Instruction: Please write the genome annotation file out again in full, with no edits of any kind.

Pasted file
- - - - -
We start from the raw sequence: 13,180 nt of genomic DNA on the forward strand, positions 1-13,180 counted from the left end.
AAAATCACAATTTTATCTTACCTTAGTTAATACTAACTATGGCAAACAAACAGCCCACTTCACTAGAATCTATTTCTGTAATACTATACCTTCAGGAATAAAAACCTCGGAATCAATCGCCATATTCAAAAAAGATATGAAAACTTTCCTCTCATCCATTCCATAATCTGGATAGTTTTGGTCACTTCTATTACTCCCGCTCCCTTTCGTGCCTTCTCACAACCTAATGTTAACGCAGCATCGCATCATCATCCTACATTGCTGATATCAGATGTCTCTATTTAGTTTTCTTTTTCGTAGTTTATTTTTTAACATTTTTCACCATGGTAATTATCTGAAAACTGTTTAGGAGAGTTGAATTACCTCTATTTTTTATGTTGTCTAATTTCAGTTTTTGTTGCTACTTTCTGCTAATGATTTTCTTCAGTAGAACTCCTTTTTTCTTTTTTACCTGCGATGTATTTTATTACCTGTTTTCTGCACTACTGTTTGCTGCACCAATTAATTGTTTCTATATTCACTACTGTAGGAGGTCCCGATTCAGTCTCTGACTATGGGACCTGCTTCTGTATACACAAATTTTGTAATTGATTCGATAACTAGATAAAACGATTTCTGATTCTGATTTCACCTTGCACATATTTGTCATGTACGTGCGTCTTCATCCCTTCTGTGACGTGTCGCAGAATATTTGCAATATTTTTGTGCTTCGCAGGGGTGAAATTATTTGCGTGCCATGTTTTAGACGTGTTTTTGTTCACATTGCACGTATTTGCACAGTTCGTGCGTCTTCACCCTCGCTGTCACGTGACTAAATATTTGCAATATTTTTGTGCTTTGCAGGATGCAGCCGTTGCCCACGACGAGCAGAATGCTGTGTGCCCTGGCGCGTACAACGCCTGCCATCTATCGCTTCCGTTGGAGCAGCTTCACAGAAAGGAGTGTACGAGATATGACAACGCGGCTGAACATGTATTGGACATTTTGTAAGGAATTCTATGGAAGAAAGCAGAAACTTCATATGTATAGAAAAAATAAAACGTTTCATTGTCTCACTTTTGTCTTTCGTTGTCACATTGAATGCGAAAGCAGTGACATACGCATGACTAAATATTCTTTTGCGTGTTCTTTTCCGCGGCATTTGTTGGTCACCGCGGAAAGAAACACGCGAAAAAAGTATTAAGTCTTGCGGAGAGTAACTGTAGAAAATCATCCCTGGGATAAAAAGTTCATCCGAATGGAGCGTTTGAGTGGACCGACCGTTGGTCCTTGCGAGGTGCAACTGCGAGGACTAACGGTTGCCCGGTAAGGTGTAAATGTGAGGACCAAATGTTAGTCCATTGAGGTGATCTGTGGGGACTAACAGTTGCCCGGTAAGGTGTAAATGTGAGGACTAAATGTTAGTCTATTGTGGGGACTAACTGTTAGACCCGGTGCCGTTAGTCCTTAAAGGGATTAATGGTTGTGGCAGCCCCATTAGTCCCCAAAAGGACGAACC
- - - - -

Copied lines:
We start from the raw sequence: 13,180 nt of genomic DNA on the forward strand, positions 1-13,180 counted from the left end.
AAAATCACAATTTTATCTTACCTTAGTTAATACTAACTATGGCAAACAAACAGCCCACTTCACTAGAATCTATTTCTGTAATACTATACCTTCAGGAATAAAAACCTCGGAATCAATCGCCATATTCAAAAAAGATATGAAAACTTTCCTCTCATCCATTCCATAATCTGGATAGTTTTGGTCACTTCTATTACTCCCGCTCCCTTTCGTGCCTTCTCACAACCTAATGTTAACGCAGCATCGCATCATCATCCTACATTGCTGATATCAGATGTCTCTATTTAGTTTTCTTTTTCGTAGTTTATTTTTTAACATTTTTCACCATGGTAATTATCTGAAAACTGTTTAGGAGAGTTGAATTACCTCTATTTTTTATGTTGTCTAATTTCAGTTTTTGTTGCTACTTTCTGCTAATGATTTTCTTCAGTAGAACTCCTTTTTTCTTTTTTACCTGCGATGTATTTTATTACCTGTTTTCTGCACTACTGTTTGCTGCACCAATTAATTGTTTCTATATTCACTACTGTAGGAGGTCCCGATTCAGTCTCTGACTATGGGACCTGCTTCTGTATACACAAATTTTGTAATTGATTCGATAACTAGATAAAACGATTTCTGATTCTGATTTCACCTTGCACATATTTGTCATGTACGTGCGTCTTCATCCCTTCTGTGACGTGTCGCAGAATATTTGCAATATTTTTGTGCTTCGCAGGGGTGAAATTATTTGCGTGCCATGTTTTAGACGTGTTTTTGTTCACATTGCACGTATTTGCACAGTTCGTGCGTCTTCACCCTCGCTGTCACGTGACTAAATATTTGCAATATTTTTGTGCTTTGCAGGATGCAGCCGTTGCCCACGACGAGCAGAATGCTGTGTGCCCTGGCGCGTACAACGCCTGCCATCTATCGCTTCCGTTGGAGCAGCTTCACAGAAAGGAGTGTACGAGATATGACAACGCGGCTGAACATGTATTGGACATTTTGTAAGGAATTCTATGGAAGAAAGCAGAAACTTCATATGTATAGAAAAAATAAAACGTTTCATTGTCTCACTTTTGTCTTTCGTTGTCACATTGAATGCGAAAGCAGTGACATACGCATGACTAAATATTCTTTTGCGTGTTCTTTTCCGCGGCATTTGTTGGTCACCGCGGAAAGAAACACGCGAAAAAAGTATTAAGTCTTGCGGAGAGTAACTGTAGAAAATCATCCCTGGGATAAAAAGTTCATCCGAATGGAGCGTTTGAGTGGACCGACCGTTGGTCCTTGCGAGGTGCAACTGCGAGGACTAACGGTTGCCCGGTAAGGTGTAAATGTGAGGACCAAATGTTAGTCCATTGAGGTGATCTGTGGGGACTAACAGTTGCCCGGTAAGGTGTAAATGTGAGGACTAAATGTTAGTCTATTGTGGGGACTAACTGTTAGACCCGGTGCCGTTAGTCCTTAAAGGGATTAATGGTTGTGGCAGCCCCATTAGTCCCCAAAAGGACGAACC